In the large expanse of Big Sugar Creek watershed in the middle of the park, a tiny natural area was designated in 1978 to protect Pickerelweed Pond, a three-quarter-acre upland sinkhole pond. By 1997 the natural area had been expanded to the 1,872-acre Lincoln Hills Natural Area—the park’s pride and joy today. Sinkhole ponds are karst topographic features that dot much of the soluble limestone terrain of the Ozarks and this part of Lincoln Hills. Sinkhole ponds have often been misunderstood and abused, whether through drainage, sedimentation, alteration for livestock, or use as convenient dumping grounds. Yet these ponds served—and Pickerelweed Pond still serves—as refuge for some of the park’s rarest inhabitants, like the Missouri park system’s only known population of the beautiful pickerelweed, a planthopper, and a species of bee that feeds only on the plant-hopper; the bee cannot be found anywhere else in the state. For some species like the rare ringed salamander, these ponds provide a breeding habitat at the northern extreme of their global range. Pickerelweed Pond was the one sinkhole in north Missouri that retained sufficient integrity to be designated a natural area in 1978. Park staff have since excavated fill from another sinkhole, one that had been filled in the 1940s to create a playing field, thus reestablishing another rare functional sinkhole pond wetland community.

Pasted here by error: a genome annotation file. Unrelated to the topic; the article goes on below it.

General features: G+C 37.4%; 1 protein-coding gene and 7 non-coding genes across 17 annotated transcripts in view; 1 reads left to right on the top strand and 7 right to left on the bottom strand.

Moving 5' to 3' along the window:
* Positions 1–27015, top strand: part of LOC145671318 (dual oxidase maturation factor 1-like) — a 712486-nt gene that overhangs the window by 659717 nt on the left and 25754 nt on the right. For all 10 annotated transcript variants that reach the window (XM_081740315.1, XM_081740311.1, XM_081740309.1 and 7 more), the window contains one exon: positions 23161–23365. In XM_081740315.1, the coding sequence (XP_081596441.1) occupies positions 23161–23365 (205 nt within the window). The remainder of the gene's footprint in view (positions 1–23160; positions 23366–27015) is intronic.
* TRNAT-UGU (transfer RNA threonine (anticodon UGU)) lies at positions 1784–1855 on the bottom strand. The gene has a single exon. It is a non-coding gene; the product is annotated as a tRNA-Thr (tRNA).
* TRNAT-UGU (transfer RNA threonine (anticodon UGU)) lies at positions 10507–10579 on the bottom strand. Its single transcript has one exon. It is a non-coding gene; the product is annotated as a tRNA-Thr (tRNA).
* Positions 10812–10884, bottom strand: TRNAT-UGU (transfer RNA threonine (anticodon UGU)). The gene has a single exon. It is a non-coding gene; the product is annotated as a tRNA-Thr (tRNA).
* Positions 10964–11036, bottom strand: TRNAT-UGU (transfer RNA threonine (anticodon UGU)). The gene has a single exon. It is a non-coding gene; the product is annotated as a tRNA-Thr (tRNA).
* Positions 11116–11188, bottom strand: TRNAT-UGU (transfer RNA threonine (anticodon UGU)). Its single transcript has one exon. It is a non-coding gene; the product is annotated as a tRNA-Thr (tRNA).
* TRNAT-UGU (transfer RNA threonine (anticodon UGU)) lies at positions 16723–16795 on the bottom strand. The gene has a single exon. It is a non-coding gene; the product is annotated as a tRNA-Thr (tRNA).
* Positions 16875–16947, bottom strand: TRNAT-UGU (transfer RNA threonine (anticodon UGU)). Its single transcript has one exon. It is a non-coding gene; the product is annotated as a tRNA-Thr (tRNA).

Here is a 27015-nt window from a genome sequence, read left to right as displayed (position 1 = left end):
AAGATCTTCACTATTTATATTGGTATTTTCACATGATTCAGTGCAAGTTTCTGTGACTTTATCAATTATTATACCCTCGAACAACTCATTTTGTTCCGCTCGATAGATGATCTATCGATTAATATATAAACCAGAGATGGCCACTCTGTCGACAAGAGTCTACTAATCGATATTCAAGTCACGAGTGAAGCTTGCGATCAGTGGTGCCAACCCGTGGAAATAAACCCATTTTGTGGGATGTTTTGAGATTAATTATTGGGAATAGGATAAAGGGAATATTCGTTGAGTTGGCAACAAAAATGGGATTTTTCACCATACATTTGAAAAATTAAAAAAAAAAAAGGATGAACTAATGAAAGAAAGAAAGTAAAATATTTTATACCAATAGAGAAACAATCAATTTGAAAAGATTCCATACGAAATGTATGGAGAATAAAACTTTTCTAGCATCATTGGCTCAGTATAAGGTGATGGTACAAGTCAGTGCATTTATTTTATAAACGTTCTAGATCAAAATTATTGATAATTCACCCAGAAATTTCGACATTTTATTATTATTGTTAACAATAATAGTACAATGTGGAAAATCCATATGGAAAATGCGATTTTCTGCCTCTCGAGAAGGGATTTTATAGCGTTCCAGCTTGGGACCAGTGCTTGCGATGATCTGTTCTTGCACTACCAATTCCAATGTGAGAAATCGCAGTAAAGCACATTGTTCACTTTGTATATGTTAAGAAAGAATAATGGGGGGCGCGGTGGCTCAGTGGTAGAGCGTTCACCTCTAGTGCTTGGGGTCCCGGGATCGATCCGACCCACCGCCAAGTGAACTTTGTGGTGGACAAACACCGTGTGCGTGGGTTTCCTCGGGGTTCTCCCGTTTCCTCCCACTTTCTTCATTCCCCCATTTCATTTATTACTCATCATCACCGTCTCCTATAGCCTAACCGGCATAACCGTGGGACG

A misty morning along Big Sugar Creek in the Lincoln Hills Natural Area invites
quiet reflection or exploration.
Photo by Bruce Schuette